BACKGROUND: The use of peripherally inserted central catheters (PICCs) in cancer care is increasing over traditional central venous catheters. Nurses frequently collect blood by venipuncture when a PICC is inserted, as there is no available evidence to confirm the reliability of blood tests collected through PICCs in adults.
OBJECTIVE: The aim of this study was to assess the reliability of blood samples for complete blood count (CBC) obtained through PICCs as an alternative to venipuncture.
METHODS: A cross-sectional design was used to recruit adult hematological patients. The blood samples were collected within 5 minutes of each other by a specialist nurse. Hemoglobin, hematocrit, and platelet count were evaluated. To determine method comparison, Passing-Bablok regression, test of linearity, Pearson product-moment correlation coefficient, and Bland-Altman plots were used.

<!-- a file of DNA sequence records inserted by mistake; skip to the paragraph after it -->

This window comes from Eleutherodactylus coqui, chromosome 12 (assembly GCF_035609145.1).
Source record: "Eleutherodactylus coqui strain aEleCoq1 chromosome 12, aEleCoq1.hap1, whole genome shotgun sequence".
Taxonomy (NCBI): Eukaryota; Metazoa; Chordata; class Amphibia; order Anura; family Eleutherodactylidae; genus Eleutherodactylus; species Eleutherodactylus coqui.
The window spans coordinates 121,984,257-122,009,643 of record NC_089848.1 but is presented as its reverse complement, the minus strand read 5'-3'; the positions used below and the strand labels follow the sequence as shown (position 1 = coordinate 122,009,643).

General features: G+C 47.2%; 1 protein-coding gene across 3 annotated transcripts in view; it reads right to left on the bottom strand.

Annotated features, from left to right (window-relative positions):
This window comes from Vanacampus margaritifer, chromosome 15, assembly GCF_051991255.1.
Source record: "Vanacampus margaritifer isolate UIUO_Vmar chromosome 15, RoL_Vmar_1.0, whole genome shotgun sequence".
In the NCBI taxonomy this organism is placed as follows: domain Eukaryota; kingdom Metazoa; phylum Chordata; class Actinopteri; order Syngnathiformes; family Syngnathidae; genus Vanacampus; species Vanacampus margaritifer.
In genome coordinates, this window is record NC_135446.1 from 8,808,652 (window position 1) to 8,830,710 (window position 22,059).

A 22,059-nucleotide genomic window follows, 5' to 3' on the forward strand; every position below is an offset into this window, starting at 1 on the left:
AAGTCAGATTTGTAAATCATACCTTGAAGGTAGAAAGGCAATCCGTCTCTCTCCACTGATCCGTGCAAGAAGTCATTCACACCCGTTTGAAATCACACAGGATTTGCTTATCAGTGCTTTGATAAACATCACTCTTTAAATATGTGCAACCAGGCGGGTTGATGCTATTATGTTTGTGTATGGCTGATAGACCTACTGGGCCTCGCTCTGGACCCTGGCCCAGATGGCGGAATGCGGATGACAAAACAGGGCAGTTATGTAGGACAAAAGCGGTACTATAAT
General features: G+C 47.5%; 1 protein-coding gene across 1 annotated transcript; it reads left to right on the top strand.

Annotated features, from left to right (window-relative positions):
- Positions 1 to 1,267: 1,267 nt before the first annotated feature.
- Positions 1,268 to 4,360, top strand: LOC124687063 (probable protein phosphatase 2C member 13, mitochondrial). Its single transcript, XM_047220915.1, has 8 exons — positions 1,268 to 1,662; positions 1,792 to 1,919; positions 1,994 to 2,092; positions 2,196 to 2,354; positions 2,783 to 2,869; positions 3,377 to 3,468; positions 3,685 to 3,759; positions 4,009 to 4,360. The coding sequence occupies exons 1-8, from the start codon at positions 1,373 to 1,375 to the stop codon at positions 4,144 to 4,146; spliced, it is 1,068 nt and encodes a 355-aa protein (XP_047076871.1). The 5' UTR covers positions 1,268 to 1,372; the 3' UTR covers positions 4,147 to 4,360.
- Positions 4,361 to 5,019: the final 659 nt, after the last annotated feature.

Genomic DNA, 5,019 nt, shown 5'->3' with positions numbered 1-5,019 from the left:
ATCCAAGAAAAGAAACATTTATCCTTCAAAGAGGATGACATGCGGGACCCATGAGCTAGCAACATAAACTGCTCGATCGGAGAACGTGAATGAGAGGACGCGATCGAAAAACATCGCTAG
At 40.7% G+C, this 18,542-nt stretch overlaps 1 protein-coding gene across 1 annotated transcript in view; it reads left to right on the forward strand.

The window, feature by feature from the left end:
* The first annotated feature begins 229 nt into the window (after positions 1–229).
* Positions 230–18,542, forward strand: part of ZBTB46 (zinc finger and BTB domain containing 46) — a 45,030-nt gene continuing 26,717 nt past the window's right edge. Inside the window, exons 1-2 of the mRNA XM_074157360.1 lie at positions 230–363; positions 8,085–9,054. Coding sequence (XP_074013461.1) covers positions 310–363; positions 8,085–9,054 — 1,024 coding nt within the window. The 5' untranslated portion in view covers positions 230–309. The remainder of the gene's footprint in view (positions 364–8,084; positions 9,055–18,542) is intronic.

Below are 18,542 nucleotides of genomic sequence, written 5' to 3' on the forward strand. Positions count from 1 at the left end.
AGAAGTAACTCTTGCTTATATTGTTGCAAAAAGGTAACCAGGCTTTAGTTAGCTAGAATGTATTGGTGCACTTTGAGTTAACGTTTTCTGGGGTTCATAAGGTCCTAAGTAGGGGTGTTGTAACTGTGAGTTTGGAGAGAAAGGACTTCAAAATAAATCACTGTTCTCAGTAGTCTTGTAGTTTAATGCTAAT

RESULTS: Thirty paired blood samples were collected in 29 hematological patients with a mean age of 66.8 years. A statistical difference was found for hemoglobin (P = .001) and hematocrit (P = .001) levels, but no clinical difference. The regression models revealed no systematic differences and no proportional differences with a linear relationship between the methods. Bland-Altman plots highlighted a good agreement between methods.
CONCLUSION: Blood samples for CBC drawn by PICCs are as reliable as those collected via venipuncture. Blood sampling via PICC could be recommended in people with hematological malignancies in needs of frequent blood tests.
IMPLICATIONS FOR PRACTICE: Sampling through a PICC provides reliable laboratory results for CBC, and it could reduce patients' discomfort and increase the safety of professionals reducing the risk of accidental percutaneous needlestick injuries.